Joseph Furphy Biography
(1843–1912), Such Is Life, Bulletin, Rigby's Romance, The Buln-Buln and the Brolga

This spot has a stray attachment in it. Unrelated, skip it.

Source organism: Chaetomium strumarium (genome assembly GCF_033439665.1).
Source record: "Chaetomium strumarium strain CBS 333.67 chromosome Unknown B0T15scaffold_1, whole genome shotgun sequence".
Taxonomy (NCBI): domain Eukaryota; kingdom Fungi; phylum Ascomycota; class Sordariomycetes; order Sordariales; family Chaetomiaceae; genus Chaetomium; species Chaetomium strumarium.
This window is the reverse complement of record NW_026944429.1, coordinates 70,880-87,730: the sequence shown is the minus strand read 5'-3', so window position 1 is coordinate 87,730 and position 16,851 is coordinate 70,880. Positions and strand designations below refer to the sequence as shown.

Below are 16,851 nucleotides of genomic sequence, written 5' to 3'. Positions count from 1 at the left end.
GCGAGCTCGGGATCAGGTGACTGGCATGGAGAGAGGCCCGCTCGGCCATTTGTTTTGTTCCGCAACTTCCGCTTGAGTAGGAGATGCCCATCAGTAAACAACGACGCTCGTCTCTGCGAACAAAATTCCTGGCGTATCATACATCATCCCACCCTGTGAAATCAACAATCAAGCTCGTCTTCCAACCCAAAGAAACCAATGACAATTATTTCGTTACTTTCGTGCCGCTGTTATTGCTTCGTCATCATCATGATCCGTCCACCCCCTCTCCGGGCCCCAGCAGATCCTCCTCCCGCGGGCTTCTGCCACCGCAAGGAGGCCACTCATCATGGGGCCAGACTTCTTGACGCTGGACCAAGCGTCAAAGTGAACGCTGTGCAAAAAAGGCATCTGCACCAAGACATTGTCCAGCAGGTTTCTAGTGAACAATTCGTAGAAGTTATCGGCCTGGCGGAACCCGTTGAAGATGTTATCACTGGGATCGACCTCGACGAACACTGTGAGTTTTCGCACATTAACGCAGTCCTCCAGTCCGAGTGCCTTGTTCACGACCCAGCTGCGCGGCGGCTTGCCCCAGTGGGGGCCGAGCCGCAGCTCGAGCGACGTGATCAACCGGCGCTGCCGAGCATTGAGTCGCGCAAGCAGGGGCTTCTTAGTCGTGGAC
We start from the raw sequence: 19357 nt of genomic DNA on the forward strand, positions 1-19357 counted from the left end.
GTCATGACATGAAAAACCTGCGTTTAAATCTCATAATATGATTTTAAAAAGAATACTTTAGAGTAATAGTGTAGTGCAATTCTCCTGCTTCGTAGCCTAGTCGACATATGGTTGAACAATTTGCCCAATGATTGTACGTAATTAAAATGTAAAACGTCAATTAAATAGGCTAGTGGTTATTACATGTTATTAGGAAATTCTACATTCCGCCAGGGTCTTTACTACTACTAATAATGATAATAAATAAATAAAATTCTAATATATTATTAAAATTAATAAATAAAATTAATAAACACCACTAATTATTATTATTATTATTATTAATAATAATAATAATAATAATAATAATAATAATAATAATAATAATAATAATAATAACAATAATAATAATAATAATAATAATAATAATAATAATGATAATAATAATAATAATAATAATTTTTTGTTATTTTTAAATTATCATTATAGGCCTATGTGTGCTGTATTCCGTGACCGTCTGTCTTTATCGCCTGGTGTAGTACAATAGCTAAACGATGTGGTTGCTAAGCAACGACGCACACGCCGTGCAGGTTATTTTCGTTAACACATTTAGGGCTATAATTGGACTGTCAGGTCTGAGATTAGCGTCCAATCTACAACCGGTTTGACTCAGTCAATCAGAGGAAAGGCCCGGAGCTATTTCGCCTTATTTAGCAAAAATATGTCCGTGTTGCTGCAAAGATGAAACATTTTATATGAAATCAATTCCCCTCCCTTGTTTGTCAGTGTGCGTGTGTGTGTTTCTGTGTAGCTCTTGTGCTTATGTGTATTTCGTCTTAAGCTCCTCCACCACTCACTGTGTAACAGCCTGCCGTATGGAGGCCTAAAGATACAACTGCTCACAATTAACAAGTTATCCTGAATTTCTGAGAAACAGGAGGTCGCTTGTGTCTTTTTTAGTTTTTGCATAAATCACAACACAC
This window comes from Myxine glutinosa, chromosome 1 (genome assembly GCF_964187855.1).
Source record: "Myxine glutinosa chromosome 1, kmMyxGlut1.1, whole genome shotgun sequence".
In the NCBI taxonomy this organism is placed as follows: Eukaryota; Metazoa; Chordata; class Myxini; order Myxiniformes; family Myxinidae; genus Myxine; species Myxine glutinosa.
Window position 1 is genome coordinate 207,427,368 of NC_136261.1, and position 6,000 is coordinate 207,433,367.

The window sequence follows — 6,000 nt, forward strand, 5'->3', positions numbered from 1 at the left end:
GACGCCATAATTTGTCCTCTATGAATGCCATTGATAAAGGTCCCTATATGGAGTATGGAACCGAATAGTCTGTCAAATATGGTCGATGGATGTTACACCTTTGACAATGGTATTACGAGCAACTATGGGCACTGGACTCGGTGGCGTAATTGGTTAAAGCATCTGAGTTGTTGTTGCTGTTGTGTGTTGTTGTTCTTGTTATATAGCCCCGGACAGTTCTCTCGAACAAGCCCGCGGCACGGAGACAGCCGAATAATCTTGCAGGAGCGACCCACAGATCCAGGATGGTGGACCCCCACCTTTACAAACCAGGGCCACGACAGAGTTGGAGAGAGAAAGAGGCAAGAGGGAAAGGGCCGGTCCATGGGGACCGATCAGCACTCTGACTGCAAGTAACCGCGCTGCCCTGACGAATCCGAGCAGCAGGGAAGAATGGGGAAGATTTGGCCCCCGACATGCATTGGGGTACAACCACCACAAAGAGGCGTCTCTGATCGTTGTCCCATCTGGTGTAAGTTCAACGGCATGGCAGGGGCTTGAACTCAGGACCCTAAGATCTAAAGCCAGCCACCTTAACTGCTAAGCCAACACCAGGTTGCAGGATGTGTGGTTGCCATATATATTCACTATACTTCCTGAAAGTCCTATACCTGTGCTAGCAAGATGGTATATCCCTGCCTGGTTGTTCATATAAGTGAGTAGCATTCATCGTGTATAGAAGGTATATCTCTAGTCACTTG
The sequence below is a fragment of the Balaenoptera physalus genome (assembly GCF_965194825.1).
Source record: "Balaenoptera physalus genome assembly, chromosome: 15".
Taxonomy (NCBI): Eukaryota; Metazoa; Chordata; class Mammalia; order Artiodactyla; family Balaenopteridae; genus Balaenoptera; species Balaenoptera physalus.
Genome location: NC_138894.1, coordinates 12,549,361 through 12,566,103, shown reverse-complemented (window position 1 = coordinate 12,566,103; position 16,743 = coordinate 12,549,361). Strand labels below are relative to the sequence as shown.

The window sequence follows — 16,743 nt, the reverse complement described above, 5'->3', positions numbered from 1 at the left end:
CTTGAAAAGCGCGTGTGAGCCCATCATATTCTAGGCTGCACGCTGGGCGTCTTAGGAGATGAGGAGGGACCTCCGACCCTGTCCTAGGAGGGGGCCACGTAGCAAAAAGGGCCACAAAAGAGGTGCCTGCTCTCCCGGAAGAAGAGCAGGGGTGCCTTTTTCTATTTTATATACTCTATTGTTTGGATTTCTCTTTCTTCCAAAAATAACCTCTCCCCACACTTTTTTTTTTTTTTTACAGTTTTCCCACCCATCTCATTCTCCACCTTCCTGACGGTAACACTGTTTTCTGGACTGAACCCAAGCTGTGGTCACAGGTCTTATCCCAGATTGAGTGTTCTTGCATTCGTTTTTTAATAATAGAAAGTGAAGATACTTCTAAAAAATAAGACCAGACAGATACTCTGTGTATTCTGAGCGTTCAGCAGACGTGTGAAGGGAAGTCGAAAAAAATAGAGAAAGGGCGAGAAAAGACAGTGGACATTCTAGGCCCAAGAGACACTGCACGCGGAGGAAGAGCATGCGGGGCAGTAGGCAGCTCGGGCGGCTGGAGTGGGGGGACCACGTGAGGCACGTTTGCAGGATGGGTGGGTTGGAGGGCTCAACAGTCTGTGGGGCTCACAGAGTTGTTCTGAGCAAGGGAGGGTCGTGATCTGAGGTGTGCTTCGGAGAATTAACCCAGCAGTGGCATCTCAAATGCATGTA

Australian writer, born in Victoria, the son of Irish emigrants. He left school early to work on his father's farm and subsequently worked as a gold-digger, labourer, and teamster, before hardship forced him to work in his brother's foundry. A self-made but widely read individualist, Furphy possessed an idiosyncratic familiarity with the literary classics (including the Bible) which he used to great effect together with his wide experience of life on the land. Such Is Life (1903) was largely ignored on publication, but has since attained recognition for its innovative and sophisticated employment of shifting narrative and language techniques. It is also a rich and encompassing vision of Australian rural life, in all its mirth and hardship, though idiosyncratic in its focus and style. The work was originally published by the Bulletin, as were many of his earlier short stories (under the pseudonym ‘Tom Collins’). Furphy produced two more books, Rigby's Romance (serialized 1905–6; published 1921; full version, 1946;) and The Buln-Buln and the Brolga (1948) from sections he had been asked to edit out from Such Is Life, but neither was published in his lifetime.